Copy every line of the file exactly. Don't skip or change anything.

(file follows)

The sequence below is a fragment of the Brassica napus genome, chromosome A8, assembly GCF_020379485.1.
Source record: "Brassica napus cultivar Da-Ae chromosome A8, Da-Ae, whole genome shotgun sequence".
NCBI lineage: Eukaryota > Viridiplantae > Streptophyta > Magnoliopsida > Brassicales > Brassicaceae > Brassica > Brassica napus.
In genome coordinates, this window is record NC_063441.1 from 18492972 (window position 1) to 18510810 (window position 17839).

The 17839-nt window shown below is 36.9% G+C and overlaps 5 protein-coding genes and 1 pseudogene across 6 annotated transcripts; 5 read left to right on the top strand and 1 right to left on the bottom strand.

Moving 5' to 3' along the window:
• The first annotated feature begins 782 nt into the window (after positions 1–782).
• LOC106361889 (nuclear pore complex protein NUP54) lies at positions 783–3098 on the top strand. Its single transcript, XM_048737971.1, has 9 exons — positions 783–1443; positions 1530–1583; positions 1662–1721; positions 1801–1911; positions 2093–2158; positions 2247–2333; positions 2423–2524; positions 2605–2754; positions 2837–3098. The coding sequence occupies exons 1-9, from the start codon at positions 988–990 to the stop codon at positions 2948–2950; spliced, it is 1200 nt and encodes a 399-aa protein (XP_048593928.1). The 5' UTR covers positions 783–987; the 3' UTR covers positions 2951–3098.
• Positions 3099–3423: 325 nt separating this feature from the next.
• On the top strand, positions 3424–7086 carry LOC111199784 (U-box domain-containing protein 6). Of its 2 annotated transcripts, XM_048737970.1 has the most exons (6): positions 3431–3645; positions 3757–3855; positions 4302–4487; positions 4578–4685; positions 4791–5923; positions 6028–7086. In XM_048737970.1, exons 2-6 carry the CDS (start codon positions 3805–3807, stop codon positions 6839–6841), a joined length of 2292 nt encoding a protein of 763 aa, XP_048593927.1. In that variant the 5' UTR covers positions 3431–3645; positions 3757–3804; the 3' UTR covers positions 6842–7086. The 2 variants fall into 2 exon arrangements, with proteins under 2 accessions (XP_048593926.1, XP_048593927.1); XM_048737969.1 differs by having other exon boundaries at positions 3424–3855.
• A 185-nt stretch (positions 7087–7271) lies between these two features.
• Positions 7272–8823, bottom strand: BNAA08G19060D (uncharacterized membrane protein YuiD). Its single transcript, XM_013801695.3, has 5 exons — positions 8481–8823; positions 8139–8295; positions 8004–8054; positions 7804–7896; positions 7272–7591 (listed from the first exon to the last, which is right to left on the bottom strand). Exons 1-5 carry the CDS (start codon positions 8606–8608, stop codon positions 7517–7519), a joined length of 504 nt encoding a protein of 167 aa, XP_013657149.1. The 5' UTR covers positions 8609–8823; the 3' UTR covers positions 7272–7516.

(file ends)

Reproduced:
The sequence below is a fragment of the Brassica napus genome, chromosome A8, assembly GCF_020379485.1.
Source record: "Brassica napus cultivar Da-Ae chromosome A8, Da-Ae, whole genome shotgun sequence".
NCBI lineage: Eukaryota > Viridiplantae > Streptophyta > Magnoliopsida > Brassicales > Brassicaceae > Brassica > Brassica napus.
In genome coordinates, this window is record NC_063441.1 from 18492972 (window position 1) to 18510810 (window position 17839).

The 17839-nt window shown below is 36.9% G+C and overlaps 5 protein-coding genes and 1 pseudogene across 6 annotated transcripts; 5 read left to right on the top strand and 1 right to left on the bottom strand.

Moving 5' to 3' along the window:
• The first annotated feature begins 782 nt into the window (after positions 1–782).
• LOC106361889 (nuclear pore complex protein NUP54) lies at positions 783–3098 on the top strand. Its single transcript, XM_048737971.1, has 9 exons — positions 783–1443; positions 1530–1583; positions 1662–1721; positions 1801–1911; positions 2093–2158; positions 2247–2333; positions 2423–2524; positions 2605–2754; positions 2837–3098. The coding sequence occupies exons 1-9, from the start codon at positions 988–990 to the stop codon at positions 2948–2950; spliced, it is 1200 nt and encodes a 399-aa protein (XP_048593928.1). The 5' UTR covers positions 783–987; the 3' UTR covers positions 2951–3098.
• Positions 3099–3423: 325 nt separating this feature from the next.
• On the top strand, positions 3424–7086 carry LOC111199784 (U-box domain-containing protein 6). Of its 2 annotated transcripts, XM_048737970.1 has the most exons (6): positions 3431–3645; positions 3757–3855; positions 4302–4487; positions 4578–4685; positions 4791–5923; positions 6028–7086. In XM_048737970.1, exons 2-6 carry the CDS (start codon positions 3805–3807, stop codon positions 6839–6841), a joined length of 2292 nt encoding a protein of 763 aa, XP_048593927.1. In that variant the 5' UTR covers positions 3431–3645; positions 3757–3804; the 3' UTR covers positions 6842–7086. The 2 variants fall into 2 exon arrangements, with proteins under 2 accessions (XP_048593926.1, XP_048593927.1); XM_048737969.1 differs by having other exon boundaries at positions 3424–3855.
• A 185-nt stretch (positions 7087–7271) lies between these two features.
• Positions 7272–8823, bottom strand: BNAA08G19060D (uncharacterized membrane protein YuiD). Its single transcript, XM_013801695.3, has 5 exons — positions 8481–8823; positions 8139–8295; positions 8004–8054; positions 7804–7896; positions 7272–7591 (listed from the first exon to the last, which is right to left on the bottom strand). Exons 1-5 carry the CDS (start codon positions 8606–8608, stop codon positions 7517–7519), a joined length of 504 nt encoding a protein of 167 aa, XP_013657149.1. The 5' UTR covers positions 8609–8823; the 3' UTR covers positions 7272–7516.